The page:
Fans of American architecture will gather later this month at downtown’s Millennium Biltmore for a conference dedicated to Frank Lloyd Wright’s work in Los Angeles. The five-day event features tours, lectures and a gala dinner to celebrate one of the world’s most influential architects.
Likely overlooked in all of that, though, will be a man whose presence in Wright’s story makes him a real-life counterpart to Woody Allen’s cinematic chameleon, Leonard Zelig. His name is Pedro E. Guerrero, though friends call him Pete.
The photographer documented Wright and his work for two decades. He also chronicled the lives of art-world greats Alexander Calder and Louise Nevelson, among others. And yet he remains a shadow figure who, at 88, looks back with surprise and gratitude on a career that enabled him to forge unlikely friendships with at least three of the 20th century’s creative giants.
“There wasn’t anything in my background that could predict that I would meet these great people and that they would be my friends,” says Guerrero, “or have a drink in the Oak Bar with Frank Lloyd Wright or play pool with Alexander Calder in [France] or go down to Little Italy and have a cappuccino with Louise.”
In 1939, having studied photography for two years at the Art Center School in Los Angeles (now Art Center College of Design in Pasadena), he returned home to Mesa, Ariz., without a job or any real prospects for one. His father suggested he go to Taliesin West, Wright’s work-in-progress in Scottsdale, and ask the architect for work. The chance encounter led to far more than that.
“Most photographers shoot the picture and run, but not Pete,” recalls 93-year-old Edgar Tafel, a Taliesin apprentice from 1932 until 1941. “He stayed there and stayed there, and when Mr. Wright wanted to do something or have something photographed, [Guerrero] said, ‘Sure, I’d be glad to do it.’ He got a way of life out of it, a career out of it. It was just wonderful.”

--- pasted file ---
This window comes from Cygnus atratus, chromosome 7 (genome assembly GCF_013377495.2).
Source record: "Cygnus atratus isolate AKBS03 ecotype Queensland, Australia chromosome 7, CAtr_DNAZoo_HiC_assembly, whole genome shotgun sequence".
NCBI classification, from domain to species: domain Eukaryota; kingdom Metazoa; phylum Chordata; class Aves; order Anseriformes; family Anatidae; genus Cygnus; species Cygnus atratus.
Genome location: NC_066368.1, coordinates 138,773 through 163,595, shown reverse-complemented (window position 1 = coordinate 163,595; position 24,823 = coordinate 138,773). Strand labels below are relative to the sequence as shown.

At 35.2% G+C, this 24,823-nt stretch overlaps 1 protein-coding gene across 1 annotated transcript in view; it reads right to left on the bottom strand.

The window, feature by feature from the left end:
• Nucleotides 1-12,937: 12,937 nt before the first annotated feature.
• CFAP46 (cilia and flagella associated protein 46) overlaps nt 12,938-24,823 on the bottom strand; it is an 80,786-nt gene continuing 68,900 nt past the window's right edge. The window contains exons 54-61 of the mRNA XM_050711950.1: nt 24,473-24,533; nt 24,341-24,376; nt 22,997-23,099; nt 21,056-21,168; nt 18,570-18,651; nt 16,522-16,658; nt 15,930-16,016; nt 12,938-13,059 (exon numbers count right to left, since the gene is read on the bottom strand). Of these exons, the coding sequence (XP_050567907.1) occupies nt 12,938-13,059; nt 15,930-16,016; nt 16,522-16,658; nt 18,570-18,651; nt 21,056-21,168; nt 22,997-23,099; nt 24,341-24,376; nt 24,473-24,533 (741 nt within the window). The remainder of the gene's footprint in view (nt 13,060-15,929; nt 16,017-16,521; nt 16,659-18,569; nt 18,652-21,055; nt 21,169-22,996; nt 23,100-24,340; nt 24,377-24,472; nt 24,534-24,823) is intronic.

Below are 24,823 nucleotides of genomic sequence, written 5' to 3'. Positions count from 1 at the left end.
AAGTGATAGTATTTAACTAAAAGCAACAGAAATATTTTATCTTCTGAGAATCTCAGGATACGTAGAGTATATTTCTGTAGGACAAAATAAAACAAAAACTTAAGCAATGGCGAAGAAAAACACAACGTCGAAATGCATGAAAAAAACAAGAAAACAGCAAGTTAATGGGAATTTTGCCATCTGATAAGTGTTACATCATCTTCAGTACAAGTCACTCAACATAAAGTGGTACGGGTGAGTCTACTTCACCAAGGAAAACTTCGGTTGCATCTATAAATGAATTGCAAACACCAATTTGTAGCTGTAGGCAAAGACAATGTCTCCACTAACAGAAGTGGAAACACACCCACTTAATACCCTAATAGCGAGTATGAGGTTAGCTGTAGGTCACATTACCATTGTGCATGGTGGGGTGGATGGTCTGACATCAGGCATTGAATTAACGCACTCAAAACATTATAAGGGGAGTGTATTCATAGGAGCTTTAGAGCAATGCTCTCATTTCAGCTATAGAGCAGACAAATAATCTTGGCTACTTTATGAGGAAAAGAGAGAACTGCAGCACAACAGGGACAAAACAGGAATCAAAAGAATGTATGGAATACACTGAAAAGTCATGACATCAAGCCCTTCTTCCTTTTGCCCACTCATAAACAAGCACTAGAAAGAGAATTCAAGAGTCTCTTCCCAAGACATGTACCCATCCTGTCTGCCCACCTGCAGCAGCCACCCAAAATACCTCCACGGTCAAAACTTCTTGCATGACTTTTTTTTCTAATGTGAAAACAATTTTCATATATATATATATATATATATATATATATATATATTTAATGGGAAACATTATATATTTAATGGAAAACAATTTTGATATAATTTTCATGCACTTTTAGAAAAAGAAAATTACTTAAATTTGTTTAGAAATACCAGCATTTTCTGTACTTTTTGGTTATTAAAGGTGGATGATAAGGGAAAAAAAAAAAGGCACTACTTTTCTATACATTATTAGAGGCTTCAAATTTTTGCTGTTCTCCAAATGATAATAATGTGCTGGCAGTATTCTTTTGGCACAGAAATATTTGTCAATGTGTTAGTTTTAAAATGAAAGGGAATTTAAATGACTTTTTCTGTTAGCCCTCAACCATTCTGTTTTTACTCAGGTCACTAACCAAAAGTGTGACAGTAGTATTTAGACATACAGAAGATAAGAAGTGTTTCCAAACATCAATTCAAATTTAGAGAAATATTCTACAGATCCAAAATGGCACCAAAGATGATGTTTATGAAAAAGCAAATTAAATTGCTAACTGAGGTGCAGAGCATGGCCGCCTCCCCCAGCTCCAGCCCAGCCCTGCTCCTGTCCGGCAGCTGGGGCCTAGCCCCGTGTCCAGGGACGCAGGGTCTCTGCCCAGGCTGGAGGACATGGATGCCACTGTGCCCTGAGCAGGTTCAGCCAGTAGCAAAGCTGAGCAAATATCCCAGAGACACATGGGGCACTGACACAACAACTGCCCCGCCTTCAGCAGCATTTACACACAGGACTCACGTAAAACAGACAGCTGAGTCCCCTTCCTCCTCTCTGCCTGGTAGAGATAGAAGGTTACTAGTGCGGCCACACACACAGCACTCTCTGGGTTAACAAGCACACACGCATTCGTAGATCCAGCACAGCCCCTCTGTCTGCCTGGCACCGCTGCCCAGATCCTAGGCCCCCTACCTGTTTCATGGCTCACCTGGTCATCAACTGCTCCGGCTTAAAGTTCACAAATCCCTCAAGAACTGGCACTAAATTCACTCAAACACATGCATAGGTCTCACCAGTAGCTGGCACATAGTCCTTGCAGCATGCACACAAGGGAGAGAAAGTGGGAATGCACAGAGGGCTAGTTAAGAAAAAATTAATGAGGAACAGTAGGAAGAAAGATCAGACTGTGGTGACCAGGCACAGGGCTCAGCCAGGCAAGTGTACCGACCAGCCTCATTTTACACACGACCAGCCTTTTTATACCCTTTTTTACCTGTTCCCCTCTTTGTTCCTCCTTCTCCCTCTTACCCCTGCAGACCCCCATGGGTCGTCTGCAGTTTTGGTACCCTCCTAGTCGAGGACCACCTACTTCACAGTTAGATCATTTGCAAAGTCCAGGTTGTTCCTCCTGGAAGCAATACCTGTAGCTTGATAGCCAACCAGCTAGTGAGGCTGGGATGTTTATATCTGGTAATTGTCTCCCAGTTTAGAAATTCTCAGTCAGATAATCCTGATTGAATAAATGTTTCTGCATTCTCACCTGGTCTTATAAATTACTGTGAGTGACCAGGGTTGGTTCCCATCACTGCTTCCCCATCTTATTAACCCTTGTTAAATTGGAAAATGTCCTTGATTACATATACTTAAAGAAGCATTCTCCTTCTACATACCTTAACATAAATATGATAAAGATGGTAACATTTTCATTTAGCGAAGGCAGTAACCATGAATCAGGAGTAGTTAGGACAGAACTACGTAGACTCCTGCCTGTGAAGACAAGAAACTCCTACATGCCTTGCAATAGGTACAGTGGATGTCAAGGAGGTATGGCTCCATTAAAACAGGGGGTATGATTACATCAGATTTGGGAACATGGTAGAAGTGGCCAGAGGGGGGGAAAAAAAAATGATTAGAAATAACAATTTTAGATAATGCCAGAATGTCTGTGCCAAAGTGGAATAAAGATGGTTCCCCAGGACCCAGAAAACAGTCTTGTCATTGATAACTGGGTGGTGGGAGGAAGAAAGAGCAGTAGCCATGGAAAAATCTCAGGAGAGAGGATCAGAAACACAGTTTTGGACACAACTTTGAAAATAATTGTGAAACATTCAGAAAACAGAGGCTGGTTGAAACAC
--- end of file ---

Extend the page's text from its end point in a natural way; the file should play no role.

Guerrero--who now lives in Florence, Ariz., about 50 miles southeast of Phoenix--often wonders “what would have happened to me if I had driven out the day before or the day after. It might not have happened. I drove into the desert; there was nothing there. Then I saw Taliesin West in the distance and I aimed at it . . . and changed my life forever.”
In 2002, 61 of Guerrero’s photographs were put on permanent display at Wisconsin’s Monona Terrace Community and Convention Center, which Wright helped design. At the center’s dedication, Milwaukee Journal Sentinel art critic James Auer commented: “If there is such a thing as organic photography, then Guerrero practices it in these historically invaluable images. The compositions grow naturally out of their circumstances. They have a simple elegance that belies the skill that went into their making. The relationship between Wright and his Rolleiflex-bearing [James] Boswell is sophisticated and knowing, laced with wit, enhanced by self-knowledge.”
David Jameson, owner of Chicago’s ArchiTech Gallery, calls Guerrero’s images the “truest biography” of Wright. “I’ve dealt with lots of photographs of Wright buildings,” Jameson says, “but I’ve never seen a photographer who created works of art in his photographs to match the works of art that he was photographing.”